Does developing anxiety in your 20s happen because of biology or environment? You kick off into the world nervously as you enter your second set of double-digit years. Welcome to this thing called adulting.
It’s natural for you to feel lost, worried or nervous as you enter and exit college. You rush through all these milestones society, and perhaps family pressure, say you must accomplish by a certain deadline before you get too “old.” Then, you hear the fun, reassuring phrase, “Age is just a number.” But what about this anxiety? How common is developing anxiety in your 20s?
Your Brain Reaches Adulthood in Your 20s
Anxiety has no number. It affects everyone. By your teen years, your brain reaches the adult size of three pounds, and your brain prunes unused neural pathways. Your brain’s frontal lobes increase activity and develop the ability to analyze complex thoughts and emotions. Your brain is vulnerable to trauma as it is open to learning in the first years of life and teen hood. Many essential changes happen to your brain in a brief amount of time, and when trauma occurs, it can affect the wiring of your brain and its development.
Pair that with puberty, and well — your parents eagerly tell you to wait and see how it is when you have your kids. Now, you’ve got that added pressure on your adulting plate, too.
Researchers now place reaching adulthood within an individual’s 20s, extending adolescence until roughly age 24. Your body has milestones — your brain continues to grow into your 20s, and many people get their wisdom teeth around age 25. So, it makes sense many mental health disorders emerge during this vital decade of interesting brain chemistry, especially anxiety.
Developing depression and anxiety in your 20s is common, given the many life changes and transitions you go through. As you exit college, your life transitions continue to fire rapidly like your synapses, but now, you must deal with the quickly emerging burden of adulthood — without the life experience.
Some young adults have also experienced trauma in their youth and contend with reconciling that as they move forward with their adult lives and all the pressures that go with it. Some cope with unhealthy dependencies, like drugs and alcohol, and struggle to develop healthier practices. Developing anxiety in your 20s often happens because of environment and biology — they can interact to make you feel symptoms of anxiety.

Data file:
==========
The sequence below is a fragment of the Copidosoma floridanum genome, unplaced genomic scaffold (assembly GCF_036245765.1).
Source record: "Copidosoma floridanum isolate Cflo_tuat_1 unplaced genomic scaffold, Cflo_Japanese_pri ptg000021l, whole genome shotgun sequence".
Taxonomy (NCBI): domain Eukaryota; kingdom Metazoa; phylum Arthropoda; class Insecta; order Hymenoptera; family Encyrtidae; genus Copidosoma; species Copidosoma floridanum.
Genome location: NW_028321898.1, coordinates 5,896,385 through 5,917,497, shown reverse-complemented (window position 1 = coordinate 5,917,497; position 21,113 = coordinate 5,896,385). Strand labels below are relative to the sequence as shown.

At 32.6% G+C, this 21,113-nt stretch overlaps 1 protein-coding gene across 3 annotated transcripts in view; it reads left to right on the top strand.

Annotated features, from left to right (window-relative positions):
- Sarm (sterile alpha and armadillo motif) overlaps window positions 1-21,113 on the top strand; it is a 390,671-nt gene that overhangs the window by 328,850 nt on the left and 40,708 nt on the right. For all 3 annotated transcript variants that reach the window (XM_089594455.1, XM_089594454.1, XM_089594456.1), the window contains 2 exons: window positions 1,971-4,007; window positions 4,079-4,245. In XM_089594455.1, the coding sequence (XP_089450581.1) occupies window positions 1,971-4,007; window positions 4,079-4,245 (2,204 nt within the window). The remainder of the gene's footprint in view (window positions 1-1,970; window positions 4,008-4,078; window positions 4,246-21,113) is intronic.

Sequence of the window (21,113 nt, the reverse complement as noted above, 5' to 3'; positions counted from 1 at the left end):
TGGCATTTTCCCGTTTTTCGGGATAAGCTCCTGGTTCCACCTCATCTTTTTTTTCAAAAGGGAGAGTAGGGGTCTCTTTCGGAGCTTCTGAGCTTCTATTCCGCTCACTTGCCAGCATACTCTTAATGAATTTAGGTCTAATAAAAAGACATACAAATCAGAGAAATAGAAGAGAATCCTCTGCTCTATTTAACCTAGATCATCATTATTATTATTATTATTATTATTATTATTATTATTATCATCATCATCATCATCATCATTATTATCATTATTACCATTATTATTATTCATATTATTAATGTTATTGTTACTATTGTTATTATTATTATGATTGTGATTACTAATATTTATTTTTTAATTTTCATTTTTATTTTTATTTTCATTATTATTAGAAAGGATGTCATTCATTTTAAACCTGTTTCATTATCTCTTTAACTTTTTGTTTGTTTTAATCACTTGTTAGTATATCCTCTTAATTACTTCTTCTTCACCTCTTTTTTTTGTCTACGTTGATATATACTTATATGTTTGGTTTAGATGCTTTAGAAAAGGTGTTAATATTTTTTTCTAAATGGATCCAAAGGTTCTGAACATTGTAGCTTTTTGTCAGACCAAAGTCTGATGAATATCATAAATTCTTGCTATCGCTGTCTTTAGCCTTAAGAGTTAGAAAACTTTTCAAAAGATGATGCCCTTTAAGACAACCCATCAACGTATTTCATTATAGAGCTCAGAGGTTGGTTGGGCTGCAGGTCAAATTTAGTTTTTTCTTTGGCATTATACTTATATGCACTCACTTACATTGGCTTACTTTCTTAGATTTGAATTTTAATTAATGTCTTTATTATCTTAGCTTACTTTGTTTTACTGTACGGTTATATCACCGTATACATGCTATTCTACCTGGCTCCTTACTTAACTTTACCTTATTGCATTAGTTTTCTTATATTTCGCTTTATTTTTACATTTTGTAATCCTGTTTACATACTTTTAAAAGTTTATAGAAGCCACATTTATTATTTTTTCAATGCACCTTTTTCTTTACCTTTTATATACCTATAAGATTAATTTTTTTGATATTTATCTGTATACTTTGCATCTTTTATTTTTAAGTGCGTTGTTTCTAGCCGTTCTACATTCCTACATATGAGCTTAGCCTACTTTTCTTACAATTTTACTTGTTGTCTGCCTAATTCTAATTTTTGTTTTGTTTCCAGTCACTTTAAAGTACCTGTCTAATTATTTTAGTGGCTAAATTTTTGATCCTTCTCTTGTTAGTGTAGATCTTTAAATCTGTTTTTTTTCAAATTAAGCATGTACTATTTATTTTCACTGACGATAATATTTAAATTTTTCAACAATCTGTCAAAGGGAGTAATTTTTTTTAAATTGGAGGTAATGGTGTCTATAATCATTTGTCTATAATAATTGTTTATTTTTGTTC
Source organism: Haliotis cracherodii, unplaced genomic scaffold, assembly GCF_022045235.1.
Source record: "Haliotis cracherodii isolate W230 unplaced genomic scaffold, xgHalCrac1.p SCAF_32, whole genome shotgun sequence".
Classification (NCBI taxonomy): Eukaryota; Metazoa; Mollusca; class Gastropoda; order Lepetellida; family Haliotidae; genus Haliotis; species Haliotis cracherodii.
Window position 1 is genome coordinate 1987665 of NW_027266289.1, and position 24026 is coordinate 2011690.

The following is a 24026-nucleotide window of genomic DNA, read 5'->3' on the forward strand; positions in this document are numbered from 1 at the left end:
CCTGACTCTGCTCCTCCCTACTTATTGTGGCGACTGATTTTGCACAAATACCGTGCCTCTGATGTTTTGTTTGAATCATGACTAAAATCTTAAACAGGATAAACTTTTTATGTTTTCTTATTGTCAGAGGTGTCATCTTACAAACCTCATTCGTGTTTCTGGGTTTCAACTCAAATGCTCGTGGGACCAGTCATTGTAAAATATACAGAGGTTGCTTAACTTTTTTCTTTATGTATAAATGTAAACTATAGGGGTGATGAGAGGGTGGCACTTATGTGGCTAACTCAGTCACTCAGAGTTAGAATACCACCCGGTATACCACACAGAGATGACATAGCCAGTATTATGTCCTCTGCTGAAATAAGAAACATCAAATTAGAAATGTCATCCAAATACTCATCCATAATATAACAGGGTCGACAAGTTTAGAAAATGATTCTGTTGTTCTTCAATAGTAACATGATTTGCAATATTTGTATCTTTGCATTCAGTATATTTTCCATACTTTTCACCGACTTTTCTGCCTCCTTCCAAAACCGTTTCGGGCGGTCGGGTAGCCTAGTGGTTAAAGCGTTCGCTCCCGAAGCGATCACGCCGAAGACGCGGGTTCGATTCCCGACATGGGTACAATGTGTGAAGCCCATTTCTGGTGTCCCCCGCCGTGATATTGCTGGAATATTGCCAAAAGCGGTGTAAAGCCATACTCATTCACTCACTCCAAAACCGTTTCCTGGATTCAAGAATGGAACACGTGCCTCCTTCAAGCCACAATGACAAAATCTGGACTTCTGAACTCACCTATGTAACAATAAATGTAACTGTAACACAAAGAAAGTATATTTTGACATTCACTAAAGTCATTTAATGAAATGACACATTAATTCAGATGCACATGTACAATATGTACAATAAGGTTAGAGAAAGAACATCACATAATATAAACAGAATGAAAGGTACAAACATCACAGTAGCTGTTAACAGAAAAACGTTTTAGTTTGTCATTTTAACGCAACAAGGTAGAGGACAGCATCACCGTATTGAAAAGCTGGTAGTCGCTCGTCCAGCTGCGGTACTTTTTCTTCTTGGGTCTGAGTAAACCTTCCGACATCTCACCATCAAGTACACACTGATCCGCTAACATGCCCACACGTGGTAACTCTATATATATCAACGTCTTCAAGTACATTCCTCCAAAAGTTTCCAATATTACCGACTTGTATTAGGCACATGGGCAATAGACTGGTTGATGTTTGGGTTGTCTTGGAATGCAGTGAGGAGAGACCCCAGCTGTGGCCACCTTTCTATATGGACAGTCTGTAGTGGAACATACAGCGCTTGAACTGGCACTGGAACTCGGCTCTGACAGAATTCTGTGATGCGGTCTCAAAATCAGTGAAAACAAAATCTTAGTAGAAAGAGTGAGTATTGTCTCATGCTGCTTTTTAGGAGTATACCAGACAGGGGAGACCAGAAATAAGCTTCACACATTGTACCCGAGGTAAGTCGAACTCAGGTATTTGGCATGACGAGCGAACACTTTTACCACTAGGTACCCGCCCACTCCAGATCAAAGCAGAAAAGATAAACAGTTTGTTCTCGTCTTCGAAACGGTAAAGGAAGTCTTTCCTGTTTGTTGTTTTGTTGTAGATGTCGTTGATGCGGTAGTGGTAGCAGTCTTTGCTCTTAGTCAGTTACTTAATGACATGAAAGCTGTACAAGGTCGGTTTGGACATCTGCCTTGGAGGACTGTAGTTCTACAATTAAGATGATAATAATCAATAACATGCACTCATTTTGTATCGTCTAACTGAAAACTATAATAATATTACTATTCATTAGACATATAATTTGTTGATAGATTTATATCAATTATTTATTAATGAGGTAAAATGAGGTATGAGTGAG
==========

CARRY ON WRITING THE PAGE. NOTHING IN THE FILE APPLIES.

Quarter-Life Crisis Is Real
The jokes about middle age crisis make your sides burn — everyone is trying to look a little too young, but the world worships youth and its limitless potential. Understandably, your quarter-life crisis is no joke when it strikes.
Six in 10 millennials experience a quarter-life crisis, and it makes you wonder what life has in store for gen Z. In one study, crisis points for millennials included 26 percent trying to find the right job, 24 percent dealing with working a challenging job, 22 percent wanting to buy their own place and 25 percent figuring out if they’re in the right relationship. The pressures drove 25- to 35-year-old millennials to spend more than they take home each month.
The average millennial also experienced a rock-bottom rut lasting over the course of six months as they struggled to sort out life. Old habits and coping strategies eventually fail, and that leads to developing anxiety in your 20s — and the resulting quarter-life crisis that goes with it. After this time, many millennials also saw the silver lining above the area of being between a rock and a hard place — a spark pushing them to explore and pursue new sides of themselves, relationships, careers and goals.
Clues You May Be Developing Anxiety in Your 20s
But isn’t having a quarter-life crisis short-lived? What happens if that quarter-life crisis persists a quarter of your whole life after your 20s pass?
One in six young adults will develop anxiety, and you may feel afraid of the stigma as much as the symptoms. It’s still vital to learn about anxiety and how it affects you, so you can inform others and maintain a healthy work-life balance. Anxiety symptoms come in both psychological and physical forms. The hamster wheel in your brain spins out of control, along with your heart’s rapid palpitations. You may feel nauseated, have tension headaches, be unable to eat or experience a “pins-and-needles” feeling.
Panic attacks make you feel like you’re dying, which adds to the level of anxiety you experience. Fortunately, anxiety is highly treatable. When you recognize your triggers and find ways to center yourself — even when the room spins and your heart threatens to burst from your chest like the Kool-Aid Man— you’ll reclaim pieces of your life and self, one at a time.
Dealing With Anxiety in Your 20s
Here’s a tip: When you feel the spinning, you become hypersensitive, so use that to your advantage. Study the tile on the floor or identify constellations in the freckles on your skin. This grounds you in the moment and brings you back into or slightly out of your body, depending on what you need to focus on to relieve your symptoms. Many find yoga, walks in nature, coloring and cuddling with a pet also help. Explore new and old hobbies, and discover a mix of solo and social time that works for you.
If you need to simplify your life through minimalism or reduced work hours, do it. A counselor can help you find what works best for you, and sometimes, all you need is a shift in your sleep schedule or eating habits to help take the edge off. Developing anxiety in your 20s is completely common, and with an increasingly connected world, know you’re not alone. Anxiety makes you even braver and stronger because you learn more about yourself as you meet the needs of your mind, body and soul.